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Palmer/Parmer Family Reunion

Martin Parmer at Battle of Gonzales

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Dan Hill a Palmer/Parmer cousin out in California is a fine historian.  He taught us something recently at the 2005 reunion in Huntsville, Texas.
Martin Parmer fought to defend the "Come and Take It" cannon from the Mexicans in the Battle of Gonzales.  The Battle of Gonzales was the first battle of the Texas Revolution. 
Not only did Martin Parmer sign the Texas Declaration of Independence from Mexico and serve as Chairman of the Committee that drafted the Constitution of the Republic of Texas in March of 1836 but he also fought in the first battle of the Texas Revolution on October 2, 1835.
The source of this information is Texas revolutionary veteran and Texas Ranger, Creed Taylor.  Taylor also gives us the only written description of Martin Parmer that we have.

From "Tall Men and Long Rifles, The Glamorous Story of the Texas Revolution As Told by Captain Creed Taylor, Who Fought in That Heroic Struggle From Gonzales to San Jacinto," James T. DeShields, The Naylor Company, San Antonio, Texas 1935, we have Creed Taylor's  description of Martin Palmer at the Battle of Gonzales:
"One man in the throng was especially conspicuous and, if possible, he seemed more eager for the fray than any other.  This was old Martin Palmer, 'the ring-tailed panther'-- a soubriquet he acquired while serving as a member of the territorial legislature of Missouri, during a free-for-all fight among members on one occassion.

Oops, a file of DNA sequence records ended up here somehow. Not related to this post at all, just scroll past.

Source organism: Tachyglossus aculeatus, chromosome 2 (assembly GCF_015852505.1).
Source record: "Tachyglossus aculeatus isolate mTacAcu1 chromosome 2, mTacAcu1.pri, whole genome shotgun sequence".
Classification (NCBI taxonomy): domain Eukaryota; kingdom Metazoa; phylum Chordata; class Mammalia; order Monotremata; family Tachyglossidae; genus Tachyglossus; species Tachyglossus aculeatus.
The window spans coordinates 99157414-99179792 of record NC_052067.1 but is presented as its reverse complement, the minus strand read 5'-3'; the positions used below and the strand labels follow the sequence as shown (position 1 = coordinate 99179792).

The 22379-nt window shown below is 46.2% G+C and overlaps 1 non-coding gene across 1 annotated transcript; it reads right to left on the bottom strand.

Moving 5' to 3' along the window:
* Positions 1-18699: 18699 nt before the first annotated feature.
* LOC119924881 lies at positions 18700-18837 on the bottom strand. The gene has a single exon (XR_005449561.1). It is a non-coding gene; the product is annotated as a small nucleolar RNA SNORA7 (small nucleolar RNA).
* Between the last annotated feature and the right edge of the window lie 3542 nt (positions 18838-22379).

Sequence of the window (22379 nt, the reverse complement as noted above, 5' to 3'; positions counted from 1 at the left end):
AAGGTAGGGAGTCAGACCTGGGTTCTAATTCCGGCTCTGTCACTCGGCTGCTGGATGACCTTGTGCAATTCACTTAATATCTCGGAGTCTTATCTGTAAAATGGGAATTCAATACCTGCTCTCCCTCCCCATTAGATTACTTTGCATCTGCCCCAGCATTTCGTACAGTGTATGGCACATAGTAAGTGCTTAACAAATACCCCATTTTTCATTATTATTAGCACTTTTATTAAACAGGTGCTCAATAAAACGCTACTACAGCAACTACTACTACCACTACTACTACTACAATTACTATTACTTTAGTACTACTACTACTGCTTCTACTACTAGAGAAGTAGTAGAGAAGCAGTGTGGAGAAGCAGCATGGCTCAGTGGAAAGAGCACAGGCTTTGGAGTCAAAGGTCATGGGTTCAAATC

" 'The Panther' as he was called was a Virginian, and a typical backwoodsman, who had spent most of his life along the frontiers of Kentucky, Tennessee, Missouri, Arkansas, and Texas, and had much notoriety throughout the southwest as a fighter and a hunter.
"...Palmer was a man of more than ordinary parts, of most extraordinary strength of mind and body and brave as a lion.  He was of large stature and bronzed of feature, always dressed in buckskin hunting shirt and leather trousers, with a panther skin cap, wore his hair long and platted in Indian style, and was indeed a unique figure.  I first saw the 'Panther' at our home on Taylor's Bayou and he impressed me as a most extraordinary character. 
"On this occasion the 'Panther' was well mounted and armed, and in high glee, eager for a brush with the enemy;..."

Battle of Gonzales - Handbook of Texas Online

Creed Taylor - Handbook of Texas Online

Martin Parmer Family Tree - Descendants, Ancestors and Collateral Lines

Martin Parmer in Primary and Secondary Sources

Texas History Page Blog

Texas History Page

Fredonian Declaration of Independence